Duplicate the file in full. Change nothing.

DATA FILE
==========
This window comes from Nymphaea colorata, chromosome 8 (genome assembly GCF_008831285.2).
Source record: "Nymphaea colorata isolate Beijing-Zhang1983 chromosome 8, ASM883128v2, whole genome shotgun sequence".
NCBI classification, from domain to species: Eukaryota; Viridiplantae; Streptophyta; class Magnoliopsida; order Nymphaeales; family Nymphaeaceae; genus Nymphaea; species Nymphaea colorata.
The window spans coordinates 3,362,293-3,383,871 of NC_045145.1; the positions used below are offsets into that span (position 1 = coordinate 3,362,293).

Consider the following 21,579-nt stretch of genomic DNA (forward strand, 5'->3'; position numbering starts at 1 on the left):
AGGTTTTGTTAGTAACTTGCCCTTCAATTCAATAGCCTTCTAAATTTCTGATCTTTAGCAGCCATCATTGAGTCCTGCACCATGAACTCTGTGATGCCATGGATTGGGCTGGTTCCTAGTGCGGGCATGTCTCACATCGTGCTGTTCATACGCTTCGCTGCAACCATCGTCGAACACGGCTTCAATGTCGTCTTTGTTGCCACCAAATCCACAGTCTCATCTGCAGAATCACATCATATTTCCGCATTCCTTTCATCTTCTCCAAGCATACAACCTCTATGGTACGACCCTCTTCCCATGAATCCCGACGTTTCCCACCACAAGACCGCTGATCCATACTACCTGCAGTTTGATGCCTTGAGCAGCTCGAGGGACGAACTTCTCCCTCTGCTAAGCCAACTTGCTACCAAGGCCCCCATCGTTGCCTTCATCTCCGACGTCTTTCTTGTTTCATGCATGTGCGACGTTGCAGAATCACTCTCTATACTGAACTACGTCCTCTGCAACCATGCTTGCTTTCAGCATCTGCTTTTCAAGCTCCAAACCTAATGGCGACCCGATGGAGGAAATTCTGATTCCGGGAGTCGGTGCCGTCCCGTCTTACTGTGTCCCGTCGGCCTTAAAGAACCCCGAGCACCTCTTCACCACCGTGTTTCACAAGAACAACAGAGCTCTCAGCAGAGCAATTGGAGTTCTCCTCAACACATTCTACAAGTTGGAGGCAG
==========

This window comes from Nymphaea colorata, chromosome 8 (genome assembly GCF_008831285.2).
Source record: "Nymphaea colorata isolate Beijing-Zhang1983 chromosome 8, ASM883128v2, whole genome shotgun sequence".
NCBI classification, from domain to species: Eukaryota; Viridiplantae; Streptophyta; class Magnoliopsida; order Nymphaeales; family Nymphaeaceae; genus Nymphaea; species Nymphaea colorata.
The window spans coordinates 3,362,293-3,383,871 of NC_045145.1; the positions used below are offsets into that span (position 1 = coordinate 3,362,293).

Consider the following 21,579-nt stretch of genomic DNA (forward strand, 5'->3'; position numbering starts at 1 on the left):
AGGTTTTGTTAGTAACTTGCCCTTCAATTCAATAGCCTTCTAAATTTCTGATCTTTAGCAGCCATCATTGAGTCCTGCACCATGAACTCTGTGATGCCATGGATTGGGCTGGTTCCTAGTGCGGGCATGTCTCACATCGTGCTGTTCATACGCTTCGCTGCAACCATCGTCGAACACGGCTTCAATGTCGTCTTTGTTGCCACCAAATCCACAGTCTCATCTGCAGAATCACATCATATTTCCGCATTCCTTTCATCTTCTCCAAGCATACAACCTCTATGGTACGACCCTCTTCCCATGAATCCCGACGTTTCCCACCACAAGACCGCTGATCCATACTACCTGCAGTTTGATGCCTTGAGCAGCTCGAGGGACGAACTTCTCCCTCTGCTAAGCCAACTTGCTACCAAGGCCCCCATCGTTGCCTTCATCTCCGACGTCTTTCTTGTTTCATGCATGTGCGACGTTGCAGAATCACTCTCTATACTGAACTACGTCCTCTGCAACCATGCTTGCTTTCAGCATCTGCTTTTCAAGCTCCAAACCTAATGGCGACCCGATGGAGGAAATTCTGATTCCGGGAGTCGGTGCCGTCCCGTCTTACTGTGTCCCGTCGGCCTTAAAGAACCCCGAGCACCTCTTCACCACCGTGTTTCACAAGAACAACAGAGCTCTCAGCAGAGCAATTGGAGTTCTCCTCAACACATTCTACAAGTTGGAGGCAG